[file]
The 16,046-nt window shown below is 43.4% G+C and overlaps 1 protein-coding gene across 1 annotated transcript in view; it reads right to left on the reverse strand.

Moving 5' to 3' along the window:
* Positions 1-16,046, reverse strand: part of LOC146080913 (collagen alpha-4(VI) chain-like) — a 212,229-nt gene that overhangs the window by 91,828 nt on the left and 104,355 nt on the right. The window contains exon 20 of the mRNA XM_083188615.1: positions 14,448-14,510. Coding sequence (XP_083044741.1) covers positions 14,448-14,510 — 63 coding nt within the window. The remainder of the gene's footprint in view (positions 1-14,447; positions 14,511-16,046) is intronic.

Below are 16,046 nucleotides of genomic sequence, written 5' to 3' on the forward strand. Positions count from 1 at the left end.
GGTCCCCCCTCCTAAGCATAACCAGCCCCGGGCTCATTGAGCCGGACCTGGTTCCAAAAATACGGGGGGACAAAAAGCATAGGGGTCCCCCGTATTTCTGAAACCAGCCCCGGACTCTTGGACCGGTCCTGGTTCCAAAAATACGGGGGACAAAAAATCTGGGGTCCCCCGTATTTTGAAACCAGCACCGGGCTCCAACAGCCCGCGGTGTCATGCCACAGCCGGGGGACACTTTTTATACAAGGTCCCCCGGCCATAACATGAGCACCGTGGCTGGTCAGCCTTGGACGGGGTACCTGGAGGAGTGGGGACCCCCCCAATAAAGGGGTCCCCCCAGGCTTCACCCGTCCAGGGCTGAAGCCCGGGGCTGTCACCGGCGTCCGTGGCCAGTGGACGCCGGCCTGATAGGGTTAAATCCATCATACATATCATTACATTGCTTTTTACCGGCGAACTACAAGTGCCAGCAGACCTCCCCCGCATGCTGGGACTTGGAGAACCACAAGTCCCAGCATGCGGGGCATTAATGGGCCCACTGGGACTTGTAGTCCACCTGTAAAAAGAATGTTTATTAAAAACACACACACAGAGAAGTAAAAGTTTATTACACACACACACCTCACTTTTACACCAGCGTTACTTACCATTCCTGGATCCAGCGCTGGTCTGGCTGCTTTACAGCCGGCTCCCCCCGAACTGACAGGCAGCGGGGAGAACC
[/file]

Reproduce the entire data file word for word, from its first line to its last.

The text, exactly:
The 16,046-nt window shown below is 43.4% G+C and overlaps 1 protein-coding gene across 1 annotated transcript in view; it reads right to left on the reverse strand.

Moving 5' to 3' along the window:
* Positions 1-16,046, reverse strand: part of LOC146080913 (collagen alpha-4(VI) chain-like) — a 212,229-nt gene that overhangs the window by 91,828 nt on the left and 104,355 nt on the right. The window contains exon 20 of the mRNA XM_083188615.1: positions 14,448-14,510. Coding sequence (XP_083044741.1) covers positions 14,448-14,510 — 63 coding nt within the window. The remainder of the gene's footprint in view (positions 1-14,447; positions 14,511-16,046) is intronic.

Below are 16,046 nucleotides of genomic sequence, written 5' to 3' on the forward strand. Positions count from 1 at the left end.
GGTCCCCCCTCCTAAGCATAACCAGCCCCGGGCTCATTGAGCCGGACCTGGTTCCAAAAATACGGGGGGACAAAAAGCATAGGGGTCCCCCGTATTTCTGAAACCAGCCCCGGACTCTTGGACCGGTCCTGGTTCCAAAAATACGGGGGACAAAAAATCTGGGGTCCCCCGTATTTTGAAACCAGCACCGGGCTCCAACAGCCCGCGGTGTCATGCCACAGCCGGGGGACACTTTTTATACAAGGTCCCCCGGCCATAACATGAGCACCGTGGCTGGTCAGCCTTGGACGGGGTACCTGGAGGAGTGGGGACCCCCCCAATAAAGGGGTCCCCCCAGGCTTCACCCGTCCAGGGCTGAAGCCCGGGGCTGTCACCGGCGTCCGTGGCCAGTGGACGCCGGCCTGATAGGGTTAAATCCATCATACATATCATTACATTGCTTTTTACCGGCGAACTACAAGTGCCAGCAGACCTCCCCCGCATGCTGGGACTTGGAGAACCACAAGTCCCAGCATGCGGGGCATTAATGGGCCCACTGGGACTTGTAGTCCACCTGTAAAAAGAATGTTTATTAAAAACACACACACAGAGAAGTAAAAGTTTATTACACACACACACCTCACTTTTACACCAGCGTTACTTACCATTCCTGGATCCAGCGCTGGTCTGGCTGCTTTACAGCCGGCTCCCCCCGAACTGACAGGCAGCGGGGAGAACC